Wirz recalled his training classes. Instructors said agents probably would never see a fentanyl lab. But if they did, Wirz said, "they told us that it was the most deadly thing we'll ever come across."
Wirz looked at the fentanyl dust that coated the safe he had just handled. He ordered everyone outside and sealed the house until officials with proper protective gear arrived.
In addition to the fentanyl powder, authorities found 16 ounces of liquid fentanyl in the refrigerator, Wirz said.
All told, there was enough fentanyl for every man, woman and child in the Inland counties to receive one dose, drug experts estimated. The cabin also contained chemicals for another batch, Wirz said.
The raid and the allegations astonished one of Williamson's next-door neighbors.
"He never bothered anything. No loud company or noises," said Frances Sebastenilliea. "He even got along with my dog."
The woman said she rarely saw Williamson during the day. Describing him as clean-cut and quiet, she said he seemed nice.
He apparently has a minor criminal record, police said. Williamson was arrested twice in his hometown of San Diego in the late 1980s on drug and petty-theft charges, police said. Charges were dropped in one case, and he pleaded guilty to one misdemeanor in the other, Wirz said.
In documents filed in federal court in Riverside, Williamson's attorney said his client was going through withdrawal from methadone after his arrest. Methadone is a drug used to help heroin addicts kick their habit.
Sebastenilliea recoiled at the thought of a potentially lethal lab a few feet from her home.
"I couldn't believe anyone would produce something like that, (something) that could kill people," she said.
Illicit fentanyl abuse was more common in the 1980s, when heroin was in short supply, said Dr. Gregory A. Thompson, director of the Los Angeles Regional Drug Information Center at the University of Southern California.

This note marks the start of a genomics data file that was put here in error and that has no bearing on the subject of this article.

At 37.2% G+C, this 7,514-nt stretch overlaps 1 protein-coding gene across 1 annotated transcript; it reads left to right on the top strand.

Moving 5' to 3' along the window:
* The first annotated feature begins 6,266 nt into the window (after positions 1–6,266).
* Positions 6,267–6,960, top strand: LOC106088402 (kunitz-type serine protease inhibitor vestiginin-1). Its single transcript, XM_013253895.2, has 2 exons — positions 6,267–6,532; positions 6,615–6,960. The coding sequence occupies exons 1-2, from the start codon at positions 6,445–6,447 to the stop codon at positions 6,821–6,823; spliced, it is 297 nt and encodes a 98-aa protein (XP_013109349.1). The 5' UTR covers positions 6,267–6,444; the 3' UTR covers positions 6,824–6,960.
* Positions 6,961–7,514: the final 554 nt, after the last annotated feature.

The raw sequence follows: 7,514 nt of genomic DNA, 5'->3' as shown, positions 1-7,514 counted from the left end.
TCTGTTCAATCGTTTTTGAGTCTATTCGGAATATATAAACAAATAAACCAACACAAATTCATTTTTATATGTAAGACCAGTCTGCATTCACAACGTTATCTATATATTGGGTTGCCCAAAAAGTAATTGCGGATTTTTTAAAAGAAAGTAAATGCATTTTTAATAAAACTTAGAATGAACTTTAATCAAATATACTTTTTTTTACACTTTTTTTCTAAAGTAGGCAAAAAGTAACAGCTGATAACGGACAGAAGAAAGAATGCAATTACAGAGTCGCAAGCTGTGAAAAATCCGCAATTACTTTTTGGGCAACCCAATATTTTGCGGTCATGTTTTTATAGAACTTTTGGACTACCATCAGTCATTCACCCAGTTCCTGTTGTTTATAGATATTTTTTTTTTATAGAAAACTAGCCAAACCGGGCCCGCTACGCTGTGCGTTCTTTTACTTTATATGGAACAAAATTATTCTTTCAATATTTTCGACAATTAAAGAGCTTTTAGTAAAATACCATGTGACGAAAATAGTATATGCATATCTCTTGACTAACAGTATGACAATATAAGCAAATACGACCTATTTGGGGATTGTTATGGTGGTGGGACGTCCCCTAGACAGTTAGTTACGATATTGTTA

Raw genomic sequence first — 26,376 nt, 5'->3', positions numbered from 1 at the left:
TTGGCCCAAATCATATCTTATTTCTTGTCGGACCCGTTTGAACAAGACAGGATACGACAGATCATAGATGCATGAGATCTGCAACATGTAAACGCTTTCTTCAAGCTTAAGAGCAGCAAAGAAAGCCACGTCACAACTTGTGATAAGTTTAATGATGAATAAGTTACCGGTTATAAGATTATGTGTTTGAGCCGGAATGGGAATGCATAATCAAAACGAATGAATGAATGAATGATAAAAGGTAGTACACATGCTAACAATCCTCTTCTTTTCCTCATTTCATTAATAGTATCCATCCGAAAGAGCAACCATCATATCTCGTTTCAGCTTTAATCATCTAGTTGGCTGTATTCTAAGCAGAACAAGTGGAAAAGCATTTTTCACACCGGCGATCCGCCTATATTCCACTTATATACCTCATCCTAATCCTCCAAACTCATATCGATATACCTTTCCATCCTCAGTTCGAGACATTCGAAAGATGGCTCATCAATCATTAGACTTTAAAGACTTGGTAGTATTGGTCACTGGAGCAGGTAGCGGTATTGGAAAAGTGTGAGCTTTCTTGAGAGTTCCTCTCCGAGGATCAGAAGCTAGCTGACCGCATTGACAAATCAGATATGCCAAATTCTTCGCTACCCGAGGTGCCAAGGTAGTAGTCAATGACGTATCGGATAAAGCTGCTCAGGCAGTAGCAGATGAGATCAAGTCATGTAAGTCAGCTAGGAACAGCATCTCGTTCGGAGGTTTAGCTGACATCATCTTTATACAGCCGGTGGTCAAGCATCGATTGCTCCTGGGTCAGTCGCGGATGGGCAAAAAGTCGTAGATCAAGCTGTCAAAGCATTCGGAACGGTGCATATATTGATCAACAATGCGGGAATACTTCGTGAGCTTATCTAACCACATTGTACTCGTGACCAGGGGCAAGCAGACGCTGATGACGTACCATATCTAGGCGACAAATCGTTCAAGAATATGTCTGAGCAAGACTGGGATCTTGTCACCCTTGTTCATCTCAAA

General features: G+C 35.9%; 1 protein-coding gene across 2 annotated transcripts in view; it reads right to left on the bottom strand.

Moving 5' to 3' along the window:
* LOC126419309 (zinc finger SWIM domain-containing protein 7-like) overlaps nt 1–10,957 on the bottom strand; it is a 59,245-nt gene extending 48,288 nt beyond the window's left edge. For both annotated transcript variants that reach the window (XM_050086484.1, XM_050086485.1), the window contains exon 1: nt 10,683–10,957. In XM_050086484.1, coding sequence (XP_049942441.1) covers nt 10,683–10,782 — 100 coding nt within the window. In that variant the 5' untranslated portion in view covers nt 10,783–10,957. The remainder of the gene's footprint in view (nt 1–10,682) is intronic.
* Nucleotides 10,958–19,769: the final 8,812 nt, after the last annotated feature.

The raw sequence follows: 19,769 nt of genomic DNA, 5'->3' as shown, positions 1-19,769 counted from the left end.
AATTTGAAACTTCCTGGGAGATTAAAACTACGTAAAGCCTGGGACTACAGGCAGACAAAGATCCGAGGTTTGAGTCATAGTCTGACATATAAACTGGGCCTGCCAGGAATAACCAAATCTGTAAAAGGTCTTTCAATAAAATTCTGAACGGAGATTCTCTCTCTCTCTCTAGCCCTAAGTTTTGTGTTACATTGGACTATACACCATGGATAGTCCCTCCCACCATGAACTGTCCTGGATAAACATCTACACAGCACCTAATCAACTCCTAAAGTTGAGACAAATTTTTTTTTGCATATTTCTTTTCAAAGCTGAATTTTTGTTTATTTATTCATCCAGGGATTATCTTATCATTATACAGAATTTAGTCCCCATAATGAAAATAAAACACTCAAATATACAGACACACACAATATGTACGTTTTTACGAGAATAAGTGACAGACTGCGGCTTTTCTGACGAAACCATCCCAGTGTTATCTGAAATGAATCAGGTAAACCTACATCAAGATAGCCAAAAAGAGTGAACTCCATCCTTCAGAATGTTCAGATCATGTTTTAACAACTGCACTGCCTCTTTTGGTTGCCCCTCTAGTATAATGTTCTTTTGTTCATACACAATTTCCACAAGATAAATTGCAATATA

In 1999, there were 337 emergency-room visits related to fentanyl abuse throughout the United States, according to estimates from the Drug Awareness Warning Network. The network collects data from 500 hospitals across the country and extrapolates the data nationwide.
In the same year, coroners in about 40 U.S. metropolitan areas attributed 53 deaths to fentanyl abuse. Deaths from heroin and morphine abuse numbered 4,820.
Investigators suspect Williamson used Internet chat rooms to contact people looking to buy the drug. Along with the drug were instructions on how to dilute, or cut, the fentanyl to reduce its purity, Wirz said. Analysis showed the powdered fentanyl from the cabin was 7.8 percent pure and the liquid, which had not been cut, was 87 percent pure, Wirz said.
Without sophisticated measuring devices, diluting fentanyl can be a lethal gamble, DEA spokesman Jose Martinez said.
"You're going to be shooting up stuff that's still too powerful, and it's going to kill you," he said.
Police checked chemical-supply houses, which report sales of certain chemicals to the state, and found the record of a one-time purchase by Williamson. It is possible, Wirz said, that Williamson manufactured drugs worth millions of dollars on his first try.
Investigators do not like the fact that the Internet can teach people how to make drugs, explosives or other dangerous compounds. But 20 years ago, the same kind of information was available in some bookstores and most large libraries.
"I just don't think there's anything we can do about it. It's just a fact of today's technology," said Ed Synicky, special agent in charge of the state Bureau of Narcotic Enforcement office in Riverside. "This is just so in your face because the Internet is everywhere."